Study quantifies food insecurity – hunger – in the suburbs
By Alfred Lubrano
Inquirer Staff Writer
Hunger quiets people, and there was almost no conversation among the 145 who gathered in an Upper Darby church parking lot, awaiting a charitable distribution of produce, on a recent wet spring morning.
Breaking the silence, Juliana Noble said, “A lot of changes in my life brought me here today.” The 50-year-old mother of a high school senior from Yeadon, Noble was laid off from her job as a course adviser at a Main Line college two years ago.
She now works part-time at a clothing store, struggling to pay the mortgage and utilities. Fresh produce doesn’t fit in her budget, so she shows up at Christ Lutheran Church for the bananas, potatoes, lettuce, and other food in the weekly Fresh for All distribution by Philabundance, the hunger-relief agency.
“It’s very helpful,” Noble said. Then, sounding bewildered, she added in a low tone, “Things are just totally different for me.”
Recession and unemployment have been radically changing lives throughout Philadelphia and its suburbs, pushing more residents toward hunger. Yet, said Bill Clark, executive director of Philabundance, people still have a hard time believing that suburbanites suffer from hunger much as inner-city residents do.
“There are degrees of severity of hunger, much like degrees of severity of heart disease. In the suburbs, we see a lot of ‘angina’ and ‘extreme high blood pressure,’ if not ‘cardiac arrest,’ ” Clark said, extending the metaphor. “We’re not seeing people starving in the suburbs. But it’s a slow drain on the health of the community.”
Some suburbanites also are facing an increasing psychological burden, “an anger that it’s not fair they should face hunger,” Clark added. “Many did what society says to do – get educated, get trained, buy a house – and they don’t know why they’re in this situation. But they are.”
To more accurately assess hunger in the suburbs as well as the cities, Feeding America, the nation’s largest hunger-relief charity, recently released a first-of-its-kind estimate of food insecurity catalogued by U.S. counties.
A person who is food-insecure lacks access to enough food for a healthy life. Philabundance belongs to Feeding America’s network of 200 antihunger agencies.
Delaware County, where Noble lives, has an estimated food insecurity rate of 12.5 percent of the population, meaning that 69,260 people there are food-insecure.
Philadelphia’s rate is 20.4 percent, while Camden County’s is 14.7 percent.
The rate in Bucks and Montgomery Counties is 9.8 percent; in Chester County, 9.2 In New Jersey, Burlington County is at 11.4 , while Gloucester County is at 12.4.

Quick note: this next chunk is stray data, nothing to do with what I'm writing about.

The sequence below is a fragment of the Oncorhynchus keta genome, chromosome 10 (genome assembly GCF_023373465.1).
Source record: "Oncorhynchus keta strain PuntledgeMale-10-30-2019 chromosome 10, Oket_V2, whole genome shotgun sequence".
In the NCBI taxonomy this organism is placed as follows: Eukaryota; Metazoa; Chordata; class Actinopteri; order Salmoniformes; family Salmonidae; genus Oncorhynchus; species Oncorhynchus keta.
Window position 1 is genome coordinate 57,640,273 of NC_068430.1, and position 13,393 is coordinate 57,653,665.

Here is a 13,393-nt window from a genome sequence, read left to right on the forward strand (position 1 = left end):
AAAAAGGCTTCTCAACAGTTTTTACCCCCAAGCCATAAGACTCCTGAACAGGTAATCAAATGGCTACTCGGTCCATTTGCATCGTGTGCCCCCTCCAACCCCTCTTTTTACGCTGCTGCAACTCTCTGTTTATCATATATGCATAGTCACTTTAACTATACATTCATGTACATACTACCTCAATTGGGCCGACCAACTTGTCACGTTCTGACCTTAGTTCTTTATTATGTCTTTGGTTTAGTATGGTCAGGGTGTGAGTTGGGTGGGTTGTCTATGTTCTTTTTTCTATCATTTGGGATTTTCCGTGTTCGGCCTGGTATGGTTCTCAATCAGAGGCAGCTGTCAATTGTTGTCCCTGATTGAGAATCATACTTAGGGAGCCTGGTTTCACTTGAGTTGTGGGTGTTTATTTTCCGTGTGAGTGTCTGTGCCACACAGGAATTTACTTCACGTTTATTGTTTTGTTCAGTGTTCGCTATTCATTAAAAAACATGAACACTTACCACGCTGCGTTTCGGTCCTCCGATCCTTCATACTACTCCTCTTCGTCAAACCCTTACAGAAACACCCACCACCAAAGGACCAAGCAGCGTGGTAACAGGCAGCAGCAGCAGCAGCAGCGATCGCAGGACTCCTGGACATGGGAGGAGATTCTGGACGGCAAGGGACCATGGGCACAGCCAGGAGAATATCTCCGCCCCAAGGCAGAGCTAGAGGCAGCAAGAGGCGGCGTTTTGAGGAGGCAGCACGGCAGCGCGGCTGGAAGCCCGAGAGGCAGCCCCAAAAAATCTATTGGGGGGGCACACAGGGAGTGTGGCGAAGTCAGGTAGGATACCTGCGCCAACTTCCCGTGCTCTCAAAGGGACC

Feeding America used a calculation involving poverty rates, unemployment, median income, food cost, and other factors.
At 9 percent, Delaware County has the highest poverty rate in the Pennsylvania suburbs, according to 2009 Census estimates.
Camden County has a poverty rate of 11 percent, while Philadelphia’s is 25 percent.
The loss of manufacturing over the last 20 years is at the core Delaware County’s high poverty, said Linda Freeman, director of the Loaves and Fishes Food Pantry in Prospect Park.
Many of Freeman’s clients, who come from 30 nearby communities, are poor and elderly. Most are white. “They’d give their right arm and left leg for a job, but they can’t find one,” Freeman said.
The result is growing food insecurity, noted Alan Edelstein, executive director of Family and Community Service of Delaware County.
In 2007, the pantries, known as the Delaware County Interfaith Food Assistance Network, distributed 700,000 meals, Edelstein said.
By 2008, the number had increased to 900,000, and in 2009 to 1.1 million meals.
The report is not surprising, he said, adding, “We’ve had a so-called jobless recovery, with unemployment rates still high, driving a lot of people to food pantries.”
Many of those suffering hunger are actually the working poor, Edelstein said.
The Feeding America report bears this out, noting that nationwide, 45 percent of people struggling with hunger have incomes above the federal poverty level.
Another difficulty the suburban hungry face is embarrassment. Food insecurity is not as common in the suburbs.
“Gathering in line to receive food is an exposing thing,” Clark said. “You stand in line for food, then everybody knows you’re an American who can’t afford to feed his family.”
In line in Upper Darby, what was certain was that everyone was hungry.
“I really need these fresh vegetables,” said Pat Elliot, 65, of Upper Darby, a laid off accounting clerk. He’s married with a grown son.
“This produce helps me stretch my budget. Believe me, things are tight. It’s tough. It’s really tough.”